D.2. Abbreviating Binary Numbers as Octal and Hexadecimal Numbers

The main use for octal and hexadecimal numbers in computing is for abbreviating lengthy binary representations. Figure D.7 highlights the fact that lengthy binary numbers can be expressed concisely in number systems with higher bases than the binary number system.

Figure D.7. Decimal, binary, octal and hexadecimal equivalents.

Decimal number

Binary representation

Octal representation

Hexadecimal representation

0

0

0

0

1

1

1

1

2

10

2

2

3

11

3

3

4

100

4

4

5

101

5

5

6

110

6

6

7

111

7

7

8

1000

10

8

9

1001

11

9

10

1010

12

A

11

1011

13

B

12

1100

14

C

13

1101

15

D

14

1110

16

E

15

1111

17

F

16

10000

20

10

A particularly important relationship that both the octal number system and the hexadecimal number system have to the binary system is that the bases of octal and hexadecimal (8 and 16 respectively) are powers of the base of the binary number system (base 2). Consider the following 12-digit binary number and its octal and hexadecimal equivalents. See if you can determine how this relationship makes it convenient to abbreviate binary numbers in octal or hexadecimal. The answer follows the numbers.


Binary number

Octal equivalent

Hexadecimal equivalent

100011010001

4321

8D1

To see how the binary number converts easily to octal, simply break the 12-digit binary number into groups of three consecutive bits each, starting from the right, and write those groups over the corresponding digits of the octal number as follows:

100 011 010 001
4 3 2 1

Note that the octal digit you have written under each group of thee bits corresponds precisely to the octal equivalent of that 3-digit binary number, as shown in Fig. D.7.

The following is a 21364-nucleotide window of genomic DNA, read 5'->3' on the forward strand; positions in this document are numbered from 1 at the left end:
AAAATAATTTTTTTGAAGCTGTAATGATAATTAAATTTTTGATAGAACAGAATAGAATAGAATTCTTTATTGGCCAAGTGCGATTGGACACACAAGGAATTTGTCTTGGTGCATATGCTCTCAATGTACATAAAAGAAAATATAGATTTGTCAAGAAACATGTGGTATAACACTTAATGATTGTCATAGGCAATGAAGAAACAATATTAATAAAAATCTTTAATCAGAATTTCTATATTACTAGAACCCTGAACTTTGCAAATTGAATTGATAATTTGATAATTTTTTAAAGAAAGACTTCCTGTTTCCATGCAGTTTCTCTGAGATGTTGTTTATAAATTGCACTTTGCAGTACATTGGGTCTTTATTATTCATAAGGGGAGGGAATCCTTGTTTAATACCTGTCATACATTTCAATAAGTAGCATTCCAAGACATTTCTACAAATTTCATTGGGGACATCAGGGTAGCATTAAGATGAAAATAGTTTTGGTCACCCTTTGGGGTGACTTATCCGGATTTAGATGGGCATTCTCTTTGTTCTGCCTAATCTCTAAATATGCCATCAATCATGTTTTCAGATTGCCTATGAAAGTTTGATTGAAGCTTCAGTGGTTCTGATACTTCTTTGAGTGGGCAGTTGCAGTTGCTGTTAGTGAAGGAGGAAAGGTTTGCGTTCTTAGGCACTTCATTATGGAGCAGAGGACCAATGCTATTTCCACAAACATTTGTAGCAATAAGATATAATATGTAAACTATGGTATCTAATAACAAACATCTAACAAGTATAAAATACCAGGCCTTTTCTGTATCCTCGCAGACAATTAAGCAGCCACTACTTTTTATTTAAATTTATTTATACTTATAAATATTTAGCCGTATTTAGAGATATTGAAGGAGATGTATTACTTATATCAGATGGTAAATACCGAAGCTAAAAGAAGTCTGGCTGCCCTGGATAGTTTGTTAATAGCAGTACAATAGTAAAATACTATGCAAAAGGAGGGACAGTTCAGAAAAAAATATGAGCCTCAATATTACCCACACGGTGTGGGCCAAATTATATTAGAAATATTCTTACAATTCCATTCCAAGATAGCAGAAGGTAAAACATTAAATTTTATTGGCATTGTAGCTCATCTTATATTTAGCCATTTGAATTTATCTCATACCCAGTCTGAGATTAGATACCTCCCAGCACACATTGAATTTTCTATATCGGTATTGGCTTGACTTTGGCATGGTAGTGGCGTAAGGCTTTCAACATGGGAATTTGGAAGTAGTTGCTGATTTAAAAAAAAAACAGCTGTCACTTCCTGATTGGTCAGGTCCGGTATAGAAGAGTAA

The same kind of relationship can be observed in converting from binary to hexadecimal. Break the 12-digit binary number into groups of four consecutive bits each, starting from the right, and write those groups over the corresponding digits of the hexadecimal number as follows:

1000 1101 0001
8 D 1

Notice that the hexadecimal digit you wrote under each group of four bits corresponds precisely to the hexadecimal equivalent of that 4-digit binary number as shown in Fig. D.7.

Introduction to Computers, the Internet and World Wide Web

Introduction to C++ Programming

Introduction to Classes and Objects

Control Statements: Part 1

Control Statements: Part 2

Functions and an Introduction to Recursion

Arrays and Vectors

Pointers and Pointer-Based Strings

Classes: A Deeper Look, Part 1

Classes: A Deeper Look, Part 2

Operator Overloading; String and Array Objects

Object-Oriented Programming: Inheritance

Object-Oriented Programming: Polymorphism

Templates

Stream Input/Output

Exception Handling

File Processing

Class string and String Stream Processing

Web Programming

Searching and Sorting

Data Structures

Bits, Characters, C-Strings and structs

Standard Template Library (STL)

Other Topics

Appendix A. Operator Precedence and Associativity Chart

Appendix B. ASCII Character Set

Appendix C. Fundamental Types

Appendix D. Number Systems

Appendix E. C Legacy Code Topics

Appendix F. Preprocessor

Appendix G. ATM Case Study Code

Appendix H. UML 2: Additional Diagram Types

Appendix I. C++ Internet and Web Resources

Appendix J. Introduction to XHTML

Appendix K. XHTML Special Characters

Appendix L. Using the Visual Studio .NET Debugger

Appendix M. Using the GNU C++ Debugger

Bibliography



C++ How to Program
C++ How to Program (5th Edition)
ISBN: 0131857576
EAN: 2147483647
Year: 2004
Pages: 627

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